So perhaps it is entirely appropriate that fire and wind are signs of the Holy Spirit in this well-known Pentecost text. Perhaps they are also particularly appropriate symbols of the work of the Holy Spirit in our time. As we wait in the wreckage of what was, as we wait for the birth of what will be, we are called to see visions and to dream dreams. Thus, we might ask questions such as these:
What of our old lives, personally and communally, needs to be burned away? What needs to be renewed?
There are obvious answers revealed by the pandemic in the U.S.—economic inequality and racial inequities have led to disproportionately more deaths of people of color; mass incarceration and an industrial food system have created hotspots for the pandemic; too many workers considered “essential” are not compensated fairly for their labor; and equal access to health care is not considered a human right.
But we have also seen unprecedented cooperation between scientists and researchers all over the world. We have seen healthcare workers and many others work sacrificially to save people’s lives. We have seen people of faith reaching out to their neighbors in creative and caring ways. And we have also seen the face of the ground (and the sea and the sky) renewed.
So, again, what of our old lives, personally and communally, needs to be burned away? What needs to be renewed? Or, to put it more theologically, of what do we need to repent (Acts 2:37-38)? And in what ways do we need to witness to God’s life-giving work in Jesus Christ (Acts 2:32)?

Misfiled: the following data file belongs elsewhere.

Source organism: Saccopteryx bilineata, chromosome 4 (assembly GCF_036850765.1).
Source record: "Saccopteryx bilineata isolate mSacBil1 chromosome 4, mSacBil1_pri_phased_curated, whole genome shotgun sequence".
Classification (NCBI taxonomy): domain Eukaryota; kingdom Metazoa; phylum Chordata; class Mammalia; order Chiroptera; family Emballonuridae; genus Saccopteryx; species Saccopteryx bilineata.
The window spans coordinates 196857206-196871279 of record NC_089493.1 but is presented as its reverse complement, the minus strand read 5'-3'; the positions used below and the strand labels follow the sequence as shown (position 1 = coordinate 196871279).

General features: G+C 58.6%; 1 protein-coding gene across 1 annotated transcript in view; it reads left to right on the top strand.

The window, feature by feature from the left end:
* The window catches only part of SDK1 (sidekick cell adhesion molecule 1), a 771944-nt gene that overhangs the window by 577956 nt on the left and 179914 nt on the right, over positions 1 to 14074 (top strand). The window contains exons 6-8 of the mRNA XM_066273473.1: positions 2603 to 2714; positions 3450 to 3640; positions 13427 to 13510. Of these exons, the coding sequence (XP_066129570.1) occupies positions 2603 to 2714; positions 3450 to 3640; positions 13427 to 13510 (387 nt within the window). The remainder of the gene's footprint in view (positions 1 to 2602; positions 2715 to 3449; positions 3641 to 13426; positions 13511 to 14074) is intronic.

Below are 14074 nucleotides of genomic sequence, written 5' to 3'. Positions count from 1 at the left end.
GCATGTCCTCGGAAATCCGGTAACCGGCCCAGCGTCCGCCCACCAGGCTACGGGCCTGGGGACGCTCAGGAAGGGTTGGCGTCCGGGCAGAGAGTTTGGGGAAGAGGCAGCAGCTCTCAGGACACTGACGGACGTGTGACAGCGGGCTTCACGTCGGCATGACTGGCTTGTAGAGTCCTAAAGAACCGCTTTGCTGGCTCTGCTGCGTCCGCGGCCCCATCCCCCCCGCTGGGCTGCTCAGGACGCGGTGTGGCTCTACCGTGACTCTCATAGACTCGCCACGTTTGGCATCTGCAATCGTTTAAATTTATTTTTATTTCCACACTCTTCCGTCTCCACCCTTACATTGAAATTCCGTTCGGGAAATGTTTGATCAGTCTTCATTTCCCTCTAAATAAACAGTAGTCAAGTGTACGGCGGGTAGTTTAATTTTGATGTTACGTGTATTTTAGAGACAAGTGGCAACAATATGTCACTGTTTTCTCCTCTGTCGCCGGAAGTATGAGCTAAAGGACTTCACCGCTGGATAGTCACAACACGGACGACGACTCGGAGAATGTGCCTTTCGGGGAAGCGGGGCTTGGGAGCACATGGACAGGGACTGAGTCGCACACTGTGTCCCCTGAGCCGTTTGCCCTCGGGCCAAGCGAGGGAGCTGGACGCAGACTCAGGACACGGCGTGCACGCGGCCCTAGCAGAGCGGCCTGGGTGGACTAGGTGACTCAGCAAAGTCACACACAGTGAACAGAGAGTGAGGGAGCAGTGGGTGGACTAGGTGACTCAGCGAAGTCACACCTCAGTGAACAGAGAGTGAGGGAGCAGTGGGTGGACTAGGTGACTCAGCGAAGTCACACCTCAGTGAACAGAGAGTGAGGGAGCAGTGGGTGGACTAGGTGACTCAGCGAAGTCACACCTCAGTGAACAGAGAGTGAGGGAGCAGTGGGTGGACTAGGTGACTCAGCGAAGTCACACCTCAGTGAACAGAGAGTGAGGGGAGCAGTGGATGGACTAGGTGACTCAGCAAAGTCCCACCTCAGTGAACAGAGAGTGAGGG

The answers to those questions, while similar, are going to take different forms for each of you. Perhaps this Pentecost season, your congregation can engage in the work of discerning those answers. Like those first disciples in that house in Jerusalem, you can devote yourselves to prayer, seeking the guidance of the Holy Spirit. What visions and dreams is the Holy Spirit giving to your community? How can you be witnesses to the person and work of Jesus Christ in your particular place and time?
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There is no doubt that it is a strange time, a disconcerting time, but we as the church have been here before, waiting and hoping, praying and trusting. And we are not alone. That same Holy Spirit who showed up in fire and wind to the first disciples calls us, too, to be witnesses to Jesus in Jerusalem, Judea, and Samaria, Hoboken and Peoria, St. Louis and Cincinnati, and to the ends of the earth. That same Holy Spirit who endowed the first disciples with the gift of tongues is alive and active today and will give us what we need.
Thank you, Working Preacher, for being open to the leading of the Holy Spirit and for encouraging your people to do the same, especially in this time. God grant you wisdom, patience, and joy in the journey.